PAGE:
On Jan. 10, 2021, the Delaware Department of State announced that Alice Guerrant, long-time Division of Historical and Cultural Affairs archaeologist who retired at the end of 2020, had been selected as Employee of the Fourth Quarter. Guerrant received her award certificate in front of the division’s main office at 21 The Green in Dover on April 26, 2021.

Photo of Alice Guerrant holding her Delaware Department of State Employee of the Fourth Quarter award.
Alice Guerrant holding her Delaware Department of State Employee of the Fourth Quarter award.

Following is the statement, written in December 2020 by Jenifer Anderson-Reno, the division’s Historic Property Research Center manager, that was issued by the department when Guerrant’s award was announced:

Alice was nominated for Exceptional Accomplishment, Achievement, Initiative, Leadership and long and outstanding service to the State of Delaware.

As a 40-year employee of the Division of Historical and Cultural Affairs, Alice Guerrant has made significant contributions to the Division’s mission, particularly in the areas of archaeological research, project review, and data management. Her professional experience included the survey, excavation, analysis of artifacts, and mapping of notable historic properties such as Kingsmill, Yorktown Battlefield, George Washington’s Birthplace National Monument, Stratford Hall, and Ash Lawn. This work enabled her to make an easy transition to serve as the archaeological supervisor for Division projects, such as the 1984 test excavations in the Sheriff’s yard and alley at the New Castle Court House and the east yard excavations at the John Dickinson Mansion.

As a cultural preservation specialist for the State Historic Preservation Office, Alice reviewed hundreds of projects and survey reports prepared by consultants, in order to ensure compliance with federal regulations, standards and guidelines. She was the author of the first manual on how to conduct cultural resource surveys in Delaware. She also served as one of the principal authors of several statewide historic preservation plans, including serving as a facilitator at public meetings. Her pioneering spirit enabled her to learn and implement new technological advances, creating data bases to manage information on tens of thousands of historic properties throughout the state and to provide a method of tracking project reviews. Alice has also served as a point person for overseeing the digitization of records within the State Historic Preservation Office’s historic property research center. These innovations led to her crowning achievement; Alice was instrumental in the development, implementation, and upgrading of the C.H.R.I.S. online mapping system which now provides the public with ready access to information for more than 50,000 mapped locations, and gives researchers the ability to easily add information on historic properties throughout the state.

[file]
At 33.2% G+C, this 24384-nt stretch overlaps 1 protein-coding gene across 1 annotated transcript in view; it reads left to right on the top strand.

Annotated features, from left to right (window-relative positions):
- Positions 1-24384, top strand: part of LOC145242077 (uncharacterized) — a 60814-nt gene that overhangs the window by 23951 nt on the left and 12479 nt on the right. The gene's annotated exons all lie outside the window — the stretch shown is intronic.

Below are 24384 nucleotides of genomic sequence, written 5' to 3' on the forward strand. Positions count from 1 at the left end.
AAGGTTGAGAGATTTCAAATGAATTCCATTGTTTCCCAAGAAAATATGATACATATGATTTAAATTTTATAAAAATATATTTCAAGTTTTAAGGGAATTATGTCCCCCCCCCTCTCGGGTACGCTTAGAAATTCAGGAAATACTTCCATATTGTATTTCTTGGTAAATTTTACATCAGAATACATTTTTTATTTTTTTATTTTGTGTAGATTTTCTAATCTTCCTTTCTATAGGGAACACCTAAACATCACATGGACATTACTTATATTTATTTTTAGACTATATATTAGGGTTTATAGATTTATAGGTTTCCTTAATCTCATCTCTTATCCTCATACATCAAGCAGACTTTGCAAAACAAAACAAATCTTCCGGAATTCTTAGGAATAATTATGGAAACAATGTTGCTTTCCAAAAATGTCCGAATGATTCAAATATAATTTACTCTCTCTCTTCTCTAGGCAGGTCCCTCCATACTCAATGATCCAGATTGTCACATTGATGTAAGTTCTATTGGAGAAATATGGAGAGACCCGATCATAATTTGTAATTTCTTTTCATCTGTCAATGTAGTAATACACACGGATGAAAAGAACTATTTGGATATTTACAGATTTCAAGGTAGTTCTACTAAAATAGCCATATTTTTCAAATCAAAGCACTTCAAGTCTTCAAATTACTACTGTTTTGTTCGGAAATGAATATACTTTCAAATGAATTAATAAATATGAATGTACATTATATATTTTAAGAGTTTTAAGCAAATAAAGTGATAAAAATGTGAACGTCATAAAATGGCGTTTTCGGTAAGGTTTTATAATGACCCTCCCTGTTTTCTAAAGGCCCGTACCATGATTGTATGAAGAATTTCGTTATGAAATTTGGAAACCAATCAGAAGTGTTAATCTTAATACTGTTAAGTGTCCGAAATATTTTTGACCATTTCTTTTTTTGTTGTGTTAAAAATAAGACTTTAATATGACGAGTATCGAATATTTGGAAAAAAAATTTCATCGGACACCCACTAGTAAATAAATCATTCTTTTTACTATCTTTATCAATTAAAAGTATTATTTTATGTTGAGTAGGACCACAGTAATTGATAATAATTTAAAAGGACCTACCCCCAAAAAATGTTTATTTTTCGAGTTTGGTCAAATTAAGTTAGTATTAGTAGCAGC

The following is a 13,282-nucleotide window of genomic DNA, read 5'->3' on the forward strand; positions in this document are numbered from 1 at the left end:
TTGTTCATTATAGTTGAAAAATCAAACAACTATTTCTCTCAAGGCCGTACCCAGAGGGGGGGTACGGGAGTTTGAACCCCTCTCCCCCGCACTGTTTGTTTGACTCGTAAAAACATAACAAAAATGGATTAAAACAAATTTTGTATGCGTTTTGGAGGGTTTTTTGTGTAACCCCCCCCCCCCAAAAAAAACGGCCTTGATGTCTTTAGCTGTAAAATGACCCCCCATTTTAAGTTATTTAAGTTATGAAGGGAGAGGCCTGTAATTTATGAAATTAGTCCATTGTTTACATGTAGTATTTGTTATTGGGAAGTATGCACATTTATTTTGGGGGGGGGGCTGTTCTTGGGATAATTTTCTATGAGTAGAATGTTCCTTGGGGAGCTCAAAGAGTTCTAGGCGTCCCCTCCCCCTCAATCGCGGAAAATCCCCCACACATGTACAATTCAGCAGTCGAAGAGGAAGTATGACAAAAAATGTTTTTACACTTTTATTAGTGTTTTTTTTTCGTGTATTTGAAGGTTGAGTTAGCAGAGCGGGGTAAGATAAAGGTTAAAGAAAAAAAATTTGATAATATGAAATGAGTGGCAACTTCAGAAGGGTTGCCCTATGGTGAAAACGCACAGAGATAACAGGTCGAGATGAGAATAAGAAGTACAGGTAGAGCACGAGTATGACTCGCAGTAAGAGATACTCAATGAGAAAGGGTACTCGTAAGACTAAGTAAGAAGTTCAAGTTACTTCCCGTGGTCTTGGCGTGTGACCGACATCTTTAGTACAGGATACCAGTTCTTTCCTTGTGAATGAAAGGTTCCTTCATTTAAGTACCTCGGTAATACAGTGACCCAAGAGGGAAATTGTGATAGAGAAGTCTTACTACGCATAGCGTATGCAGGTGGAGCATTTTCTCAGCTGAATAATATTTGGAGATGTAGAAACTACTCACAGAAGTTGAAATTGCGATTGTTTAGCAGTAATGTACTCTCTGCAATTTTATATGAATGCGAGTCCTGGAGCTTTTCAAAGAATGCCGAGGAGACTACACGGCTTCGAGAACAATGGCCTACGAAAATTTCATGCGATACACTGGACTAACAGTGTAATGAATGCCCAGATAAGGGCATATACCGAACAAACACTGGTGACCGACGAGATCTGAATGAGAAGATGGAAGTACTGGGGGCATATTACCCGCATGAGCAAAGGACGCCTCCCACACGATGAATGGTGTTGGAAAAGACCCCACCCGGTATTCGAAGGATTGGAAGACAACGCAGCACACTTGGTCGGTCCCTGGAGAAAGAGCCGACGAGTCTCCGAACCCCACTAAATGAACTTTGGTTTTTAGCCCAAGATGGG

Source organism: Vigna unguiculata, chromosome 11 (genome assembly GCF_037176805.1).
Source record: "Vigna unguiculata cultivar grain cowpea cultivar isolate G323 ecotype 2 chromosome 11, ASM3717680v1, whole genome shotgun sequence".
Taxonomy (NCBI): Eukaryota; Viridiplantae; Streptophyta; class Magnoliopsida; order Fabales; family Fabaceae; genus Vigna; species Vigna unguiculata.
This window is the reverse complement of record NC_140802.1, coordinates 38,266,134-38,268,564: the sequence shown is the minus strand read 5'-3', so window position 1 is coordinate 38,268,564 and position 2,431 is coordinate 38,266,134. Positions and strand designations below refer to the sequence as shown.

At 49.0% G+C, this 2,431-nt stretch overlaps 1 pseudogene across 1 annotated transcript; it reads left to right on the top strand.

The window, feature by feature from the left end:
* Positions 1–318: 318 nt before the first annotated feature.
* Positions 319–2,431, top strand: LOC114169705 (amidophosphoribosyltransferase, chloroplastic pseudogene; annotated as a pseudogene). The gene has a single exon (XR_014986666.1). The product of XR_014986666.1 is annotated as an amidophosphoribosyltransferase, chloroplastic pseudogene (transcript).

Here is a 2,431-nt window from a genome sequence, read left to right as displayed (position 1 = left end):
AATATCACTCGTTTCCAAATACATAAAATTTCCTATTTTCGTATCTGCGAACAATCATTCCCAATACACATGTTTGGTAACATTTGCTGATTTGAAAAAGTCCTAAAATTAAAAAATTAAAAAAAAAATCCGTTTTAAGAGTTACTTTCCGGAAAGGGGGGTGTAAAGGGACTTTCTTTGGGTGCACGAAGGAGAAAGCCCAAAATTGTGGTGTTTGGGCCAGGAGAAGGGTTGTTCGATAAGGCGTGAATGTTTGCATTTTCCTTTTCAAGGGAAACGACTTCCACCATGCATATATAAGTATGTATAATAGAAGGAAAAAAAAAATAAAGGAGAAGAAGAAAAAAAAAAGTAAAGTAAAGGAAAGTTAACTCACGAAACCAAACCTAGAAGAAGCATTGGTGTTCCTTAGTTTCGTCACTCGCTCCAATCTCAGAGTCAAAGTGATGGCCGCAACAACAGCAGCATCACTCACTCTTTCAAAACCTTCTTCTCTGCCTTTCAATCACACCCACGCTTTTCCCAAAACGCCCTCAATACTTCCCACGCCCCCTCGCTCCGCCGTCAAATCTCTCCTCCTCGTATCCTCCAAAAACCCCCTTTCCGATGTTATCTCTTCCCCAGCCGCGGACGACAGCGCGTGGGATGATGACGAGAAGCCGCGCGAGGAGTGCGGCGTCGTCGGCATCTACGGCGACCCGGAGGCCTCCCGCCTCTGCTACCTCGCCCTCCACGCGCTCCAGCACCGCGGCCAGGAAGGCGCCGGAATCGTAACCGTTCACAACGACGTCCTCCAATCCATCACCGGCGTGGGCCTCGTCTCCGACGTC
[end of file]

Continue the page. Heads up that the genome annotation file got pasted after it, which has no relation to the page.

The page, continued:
Throughout her career Alice shared her extensive knowledge, making professional presentations at archaeological conferences which dealt with a myriad of topics such as social changes in early 18th century Virginia, 17th and 18th century settlement patterns in Delaware, the continuity of rural life at the John Dickinson Plantation, the Kent County owner-tenant system, and the root cellars at the Thompson’s Loss and Gain archaeological site. Alice’s respect among professional and advocational archaeologists is reflected in her receipt of the 2016 H. Geiger Omwake Award, presented by the Archaeological Society of Delaware of which she served as president and continues to serve as secretary.

Staff in all sections of the Division of Historical and Cultural Affairs can attest to Alice’s generosity in sharing her time and assistance. There is no greater example than her willingness to continue her work with the State Historic Preservation Office in a part-time capacity since her brief retirement in 2017. When I assumed the responsibilities of the Research Center Manager position in the fall of 2019 it was expected that I would have a couple months of training with her before she retired that December. To the entire SHPO staff’s benefit, and especially to my own, Alice has continued as my mentor imparting wisdom and providing encouragement through 2020. Staff at the State Historic Preservation Office accept Alice’s … retirement with regret, for a special colleague, friend, and an incredible resource of knowledge.